Top Christmas toys and discounts
We may only just be thinking about Halloween costumes and Bonfire Night, but in toy land it’s already all about Christmas.
The dream toys tipped to fly off the shelves this year have been revealed by the Toy Retailers Association, but parents needn’t worry too much, as they all cost less than £50.
The ‘dream dozen’ list has a retro theme this year, with new versions of Monopoly and Lego. It is also is largely influenced by TV and movie tie-ins with Transformer figures and Princess Peppa both putting in appearances.
Gary Grant, chairman of the Toy Retailers Association, says: “The list reveals a trend towards nostalgic characters and brands which have been updated with a modern twist. Consumers are reverting back to heritage brands, which will last longer than the Christmas season.
“With licensed toys combining the fun and familiarity of popular characters as well as collectable, pocket money-priced toys making a big comeback this year, we are in for an affordable, family orientated Christmas.”
|Top toys for Christmas 2009|
|Princess Peppa's Palace||Character Options, RRP £39.99|
|Bakugan Battle Pack||Spin Master, RRP £19.99|
|Battle Strikers Starter Set||Mega Brands, RRP £9.99|
|Ben 10 Alien Force Kevin's DX Action Cruiser||Bandai, RRP £29.99|
|Bendaroos Mega Pack||Spin Master, RRP £19.99|
|GX Racers Tightrope Terror||Flair, RRP £22.99|
|Go Go Pets Hamsters||Character Options, RRP £9.99|
|Lego Games Minotaurus||Lego, RRP £17.99|
|Sylvanian Families Caravan||Flair, RRP £44.99|
|Monopoly City||Hasbro, RRP £24.99|
|Transformers Movie 2 Voyagers Figures||Hasbro, RRP £22.99|
|Kidizoom Multimedia Digital Camera||V-Tech, RRP £49.99|
The average price of this year’s top 12 toys has dropped £6 from last year. This compares to the Hamleys Christmas Wishlist announced earlier in the year, which included a £1,500 model Lamborghini Murcielago LP640, encrusted with more than 7,600 Swarovski crystals.
It also included the more budget-friendly Rubik’s 360 (£15) – from the company that brought us the Rubik’s Cube around 30 years ago.
Barbie is expected to be on many little girls Christmas lists this year, as her 50th anniversary is being celebrated with a new line of Barbie Dreamdolls.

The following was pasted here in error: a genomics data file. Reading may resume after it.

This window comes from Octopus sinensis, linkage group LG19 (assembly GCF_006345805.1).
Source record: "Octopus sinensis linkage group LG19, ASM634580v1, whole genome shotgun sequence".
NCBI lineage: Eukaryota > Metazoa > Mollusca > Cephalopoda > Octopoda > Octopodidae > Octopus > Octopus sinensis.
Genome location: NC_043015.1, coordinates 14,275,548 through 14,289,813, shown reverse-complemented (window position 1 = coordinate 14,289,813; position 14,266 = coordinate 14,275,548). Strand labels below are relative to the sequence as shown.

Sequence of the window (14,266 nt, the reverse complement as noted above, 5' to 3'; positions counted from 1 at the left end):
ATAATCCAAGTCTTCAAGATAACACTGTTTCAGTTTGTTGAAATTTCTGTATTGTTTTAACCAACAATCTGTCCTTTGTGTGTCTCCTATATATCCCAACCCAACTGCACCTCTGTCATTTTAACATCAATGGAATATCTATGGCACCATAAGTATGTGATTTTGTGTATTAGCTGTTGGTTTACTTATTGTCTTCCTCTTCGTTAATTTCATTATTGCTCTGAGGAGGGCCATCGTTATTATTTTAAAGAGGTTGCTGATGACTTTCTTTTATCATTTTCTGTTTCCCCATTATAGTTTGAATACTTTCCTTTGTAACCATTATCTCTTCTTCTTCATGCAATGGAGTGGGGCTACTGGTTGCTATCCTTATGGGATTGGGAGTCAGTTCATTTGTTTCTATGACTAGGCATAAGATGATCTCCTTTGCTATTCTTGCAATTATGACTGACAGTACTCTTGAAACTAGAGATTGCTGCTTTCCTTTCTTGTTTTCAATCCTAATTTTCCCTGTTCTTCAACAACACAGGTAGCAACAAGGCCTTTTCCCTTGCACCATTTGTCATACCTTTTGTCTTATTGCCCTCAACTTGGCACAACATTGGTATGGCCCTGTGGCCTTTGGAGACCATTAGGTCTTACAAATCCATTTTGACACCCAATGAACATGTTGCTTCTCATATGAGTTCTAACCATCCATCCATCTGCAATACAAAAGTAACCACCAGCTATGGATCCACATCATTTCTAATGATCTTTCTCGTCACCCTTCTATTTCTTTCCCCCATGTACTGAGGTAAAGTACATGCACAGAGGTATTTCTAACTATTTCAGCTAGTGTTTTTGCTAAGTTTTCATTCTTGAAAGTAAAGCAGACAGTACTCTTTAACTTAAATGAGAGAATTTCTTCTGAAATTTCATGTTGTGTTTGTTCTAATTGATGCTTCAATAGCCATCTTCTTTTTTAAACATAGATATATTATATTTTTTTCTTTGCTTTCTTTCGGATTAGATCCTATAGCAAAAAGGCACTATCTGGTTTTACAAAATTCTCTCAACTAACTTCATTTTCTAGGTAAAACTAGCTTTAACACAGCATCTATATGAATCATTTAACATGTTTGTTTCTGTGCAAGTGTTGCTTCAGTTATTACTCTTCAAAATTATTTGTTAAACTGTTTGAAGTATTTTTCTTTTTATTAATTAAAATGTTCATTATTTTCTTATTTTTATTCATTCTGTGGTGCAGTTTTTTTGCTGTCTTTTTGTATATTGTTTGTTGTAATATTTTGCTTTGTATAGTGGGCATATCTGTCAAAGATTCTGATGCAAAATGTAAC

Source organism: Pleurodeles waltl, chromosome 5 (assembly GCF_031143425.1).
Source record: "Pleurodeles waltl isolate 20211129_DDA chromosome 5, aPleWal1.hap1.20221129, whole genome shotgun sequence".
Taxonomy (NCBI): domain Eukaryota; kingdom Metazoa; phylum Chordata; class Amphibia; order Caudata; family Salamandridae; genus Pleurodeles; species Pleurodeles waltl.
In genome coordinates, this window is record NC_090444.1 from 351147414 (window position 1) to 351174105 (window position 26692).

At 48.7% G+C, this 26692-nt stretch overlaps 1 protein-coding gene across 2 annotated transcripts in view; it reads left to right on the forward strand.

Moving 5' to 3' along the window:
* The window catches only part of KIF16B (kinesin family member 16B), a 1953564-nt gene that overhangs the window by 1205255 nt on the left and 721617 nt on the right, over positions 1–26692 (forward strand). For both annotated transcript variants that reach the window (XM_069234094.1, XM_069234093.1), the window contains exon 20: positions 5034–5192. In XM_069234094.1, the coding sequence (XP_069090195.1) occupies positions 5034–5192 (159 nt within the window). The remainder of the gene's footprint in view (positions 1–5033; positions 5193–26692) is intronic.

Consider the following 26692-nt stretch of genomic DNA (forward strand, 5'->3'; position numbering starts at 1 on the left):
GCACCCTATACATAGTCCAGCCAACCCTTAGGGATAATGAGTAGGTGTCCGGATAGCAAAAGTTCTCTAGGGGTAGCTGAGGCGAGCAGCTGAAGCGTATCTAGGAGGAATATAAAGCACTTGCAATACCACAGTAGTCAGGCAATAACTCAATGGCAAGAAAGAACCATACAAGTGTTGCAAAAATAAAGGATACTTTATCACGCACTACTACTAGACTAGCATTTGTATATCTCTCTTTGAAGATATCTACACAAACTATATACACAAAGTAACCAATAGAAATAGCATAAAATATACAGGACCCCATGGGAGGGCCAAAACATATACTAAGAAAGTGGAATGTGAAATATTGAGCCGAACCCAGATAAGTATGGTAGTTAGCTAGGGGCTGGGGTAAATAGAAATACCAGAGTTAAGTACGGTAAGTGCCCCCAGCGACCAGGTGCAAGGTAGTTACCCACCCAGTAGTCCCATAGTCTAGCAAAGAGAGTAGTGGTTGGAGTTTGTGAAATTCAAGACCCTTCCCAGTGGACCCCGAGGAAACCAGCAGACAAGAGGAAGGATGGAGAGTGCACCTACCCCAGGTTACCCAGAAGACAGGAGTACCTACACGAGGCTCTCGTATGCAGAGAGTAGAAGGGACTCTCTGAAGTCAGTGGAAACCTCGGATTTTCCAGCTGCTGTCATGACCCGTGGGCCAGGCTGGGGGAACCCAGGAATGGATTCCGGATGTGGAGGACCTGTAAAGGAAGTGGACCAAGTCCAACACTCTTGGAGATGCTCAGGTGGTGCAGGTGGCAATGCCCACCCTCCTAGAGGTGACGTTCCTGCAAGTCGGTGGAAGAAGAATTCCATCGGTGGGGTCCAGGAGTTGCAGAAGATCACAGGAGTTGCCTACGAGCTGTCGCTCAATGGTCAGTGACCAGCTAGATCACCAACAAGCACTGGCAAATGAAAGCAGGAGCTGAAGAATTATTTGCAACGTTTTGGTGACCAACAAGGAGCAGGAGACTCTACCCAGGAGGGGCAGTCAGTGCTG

As is the case every year, parents are being advised to head to the shops early to avoid disappointment, but starting your Christmas shopping soon can also help to ease the pressure on your bank balance.
It may only be October, but it helps to spread the cost over two or three pay periods rather than taking the hit all at once in December.
The high street and online stores are already gearing up for the festive period, with retailers such as Tesco Direct, Toys R Us and Early Learning Centre offering great deals, such as half price on certain toys and free delivery.
Meanwhile, Woolworths.co.uk currently has a toy sale on, with up to 25% off purchases, while Argo is offering two toys for £15 on more than 100 lines.
You can also hunt out cheaper toys online; gift retailer Prezzybox.com, for example, includes a section of presents for under £20.
You can also download free discount vouchers online. The top toy codes currently on offer at MyVoucherCodes.co.uk include 15% off Peppa Pig, Roary the Racing Car and Fifi and the Flowertots. It also has vouchers for retailers such as arts and crafts supplier Yellow Moon and World of Bears.
Investors who borrow money they use for investment and use the securities they buy as collateral for the loan are said to be “gearing up” the portfolio (in the US, gearing is referred to as “leveraging”) and widely used by investment trusts. The greater the gearing as a proportion of the overall portfolio, the greater the potential for profit or loss. If markets rise in value, the investor can pay back the loan and retain the profit but if markets fall, the investor may not be able to cover the borrowing and interest costs, and will make a loss. Also used to describe the ratio of a company’s borrowing in relation to its market capitalisation and the gearing ratio measures the extent to which a company is funded by debt. A company with high gearing is more vulnerable to downturns in the business cycle because the company must continue to service its debt regardless of how bad sales are.